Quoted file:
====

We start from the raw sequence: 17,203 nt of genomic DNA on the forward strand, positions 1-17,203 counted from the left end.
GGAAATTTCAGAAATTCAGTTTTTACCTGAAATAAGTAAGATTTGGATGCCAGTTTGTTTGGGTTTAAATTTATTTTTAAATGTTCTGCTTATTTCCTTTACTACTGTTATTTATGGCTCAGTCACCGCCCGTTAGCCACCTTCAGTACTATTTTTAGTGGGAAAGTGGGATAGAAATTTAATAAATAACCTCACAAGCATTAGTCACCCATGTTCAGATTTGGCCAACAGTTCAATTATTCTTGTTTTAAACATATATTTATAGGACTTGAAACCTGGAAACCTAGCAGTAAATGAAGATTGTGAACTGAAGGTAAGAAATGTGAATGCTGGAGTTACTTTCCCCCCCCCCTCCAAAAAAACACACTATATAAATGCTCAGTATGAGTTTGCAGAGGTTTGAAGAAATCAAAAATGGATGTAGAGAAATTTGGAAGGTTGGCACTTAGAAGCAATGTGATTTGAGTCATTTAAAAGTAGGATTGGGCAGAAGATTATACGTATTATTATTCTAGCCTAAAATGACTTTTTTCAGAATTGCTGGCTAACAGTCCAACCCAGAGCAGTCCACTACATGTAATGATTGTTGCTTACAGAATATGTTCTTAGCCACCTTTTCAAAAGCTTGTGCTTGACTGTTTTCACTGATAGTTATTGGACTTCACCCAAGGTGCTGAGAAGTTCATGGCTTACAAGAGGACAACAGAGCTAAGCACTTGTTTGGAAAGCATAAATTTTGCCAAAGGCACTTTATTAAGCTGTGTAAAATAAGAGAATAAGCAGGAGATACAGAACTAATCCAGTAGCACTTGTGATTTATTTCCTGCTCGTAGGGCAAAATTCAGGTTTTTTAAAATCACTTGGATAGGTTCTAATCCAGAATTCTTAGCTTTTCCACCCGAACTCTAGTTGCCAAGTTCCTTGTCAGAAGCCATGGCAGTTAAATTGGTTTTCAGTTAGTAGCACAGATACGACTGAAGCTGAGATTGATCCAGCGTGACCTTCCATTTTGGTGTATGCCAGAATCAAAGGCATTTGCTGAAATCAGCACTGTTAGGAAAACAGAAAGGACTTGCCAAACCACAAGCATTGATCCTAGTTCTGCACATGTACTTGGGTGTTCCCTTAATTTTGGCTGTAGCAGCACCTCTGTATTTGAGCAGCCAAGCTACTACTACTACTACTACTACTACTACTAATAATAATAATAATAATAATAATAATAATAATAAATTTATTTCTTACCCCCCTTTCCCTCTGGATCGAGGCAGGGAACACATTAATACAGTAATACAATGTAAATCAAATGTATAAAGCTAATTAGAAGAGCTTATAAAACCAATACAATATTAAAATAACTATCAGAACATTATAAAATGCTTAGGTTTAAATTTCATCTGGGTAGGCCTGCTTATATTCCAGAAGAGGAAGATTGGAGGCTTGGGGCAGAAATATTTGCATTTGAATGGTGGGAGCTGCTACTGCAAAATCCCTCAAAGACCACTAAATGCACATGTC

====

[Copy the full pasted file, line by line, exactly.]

We start from the raw sequence: 17,203 nt of genomic DNA on the forward strand, positions 1-17,203 counted from the left end.
GGAAATTTCAGAAATTCAGTTTTTACCTGAAATAAGTAAGATTTGGATGCCAGTTTGTTTGGGTTTAAATTTATTTTTAAATGTTCTGCTTATTTCCTTTACTACTGTTATTTATGGCTCAGTCACCGCCCGTTAGCCACCTTCAGTACTATTTTTAGTGGGAAAGTGGGATAGAAATTTAATAAATAACCTCACAAGCATTAGTCACCCATGTTCAGATTTGGCCAACAGTTCAATTATTCTTGTTTTAAACATATATTTATAGGACTTGAAACCTGGAAACCTAGCAGTAAATGAAGATTGTGAACTGAAGGTAAGAAATGTGAATGCTGGAGTTACTTTCCCCCCCCCCTCCAAAAAAACACACTATATAAATGCTCAGTATGAGTTTGCAGAGGTTTGAAGAAATCAAAAATGGATGTAGAGAAATTTGGAAGGTTGGCACTTAGAAGCAATGTGATTTGAGTCATTTAAAAGTAGGATTGGGCAGAAGATTATACGTATTATTATTCTAGCCTAAAATGACTTTTTTCAGAATTGCTGGCTAACAGTCCAACCCAGAGCAGTCCACTACATGTAATGATTGTTGCTTACAGAATATGTTCTTAGCCACCTTTTCAAAAGCTTGTGCTTGACTGTTTTCACTGATAGTTATTGGACTTCACCCAAGGTGCTGAGAAGTTCATGGCTTACAAGAGGACAACAGAGCTAAGCACTTGTTTGGAAAGCATAAATTTTGCCAAAGGCACTTTATTAAGCTGTGTAAAATAAGAGAATAAGCAGGAGATACAGAACTAATCCAGTAGCACTTGTGATTTATTTCCTGCTCGTAGGGCAAAATTCAGGTTTTTTAAAATCACTTGGATAGGTTCTAATCCAGAATTCTTAGCTTTTCCACCCGAACTCTAGTTGCCAAGTTCCTTGTCAGAAGCCATGGCAGTTAAATTGGTTTTCAGTTAGTAGCACAGATACGACTGAAGCTGAGATTGATCCAGCGTGACCTTCCATTTTGGTGTATGCCAGAATCAAAGGCATTTGCTGAAATCAGCACTGTTAGGAAAACAGAAAGGACTTGCCAAACCACAAGCATTGATCCTAGTTCTGCACATGTACTTGGGTGTTCCCTTAATTTTGGCTGTAGCAGCACCTCTGTATTTGAGCAGCCAAGCTACTACTACTACTACTACTACTACTACTAATAATAATAATAATAATAATAATAATAATAATAAATTTATTTCTTACCCCCCTTTCCCTCTGGATCGAGGCAGGGAACACATTAATACAGTAATACAATGTAAATCAAATGTATAAAGCTAATTAGAAGAGCTTATAAAACCAATACAATATTAAAATAACTATCAGAACATTATAAAATGCTTAGGTTTAAATTTCATCTGGGTAGGCCTGCTTATATTCCAGAAGAGGAAGATTGGAGGCTTGGGGCAGAAATATTTGCATTTGAATGGTGGGAGCTGCTACTGCAAAATCCCTCAAAGACCACTAAATGCACATGTC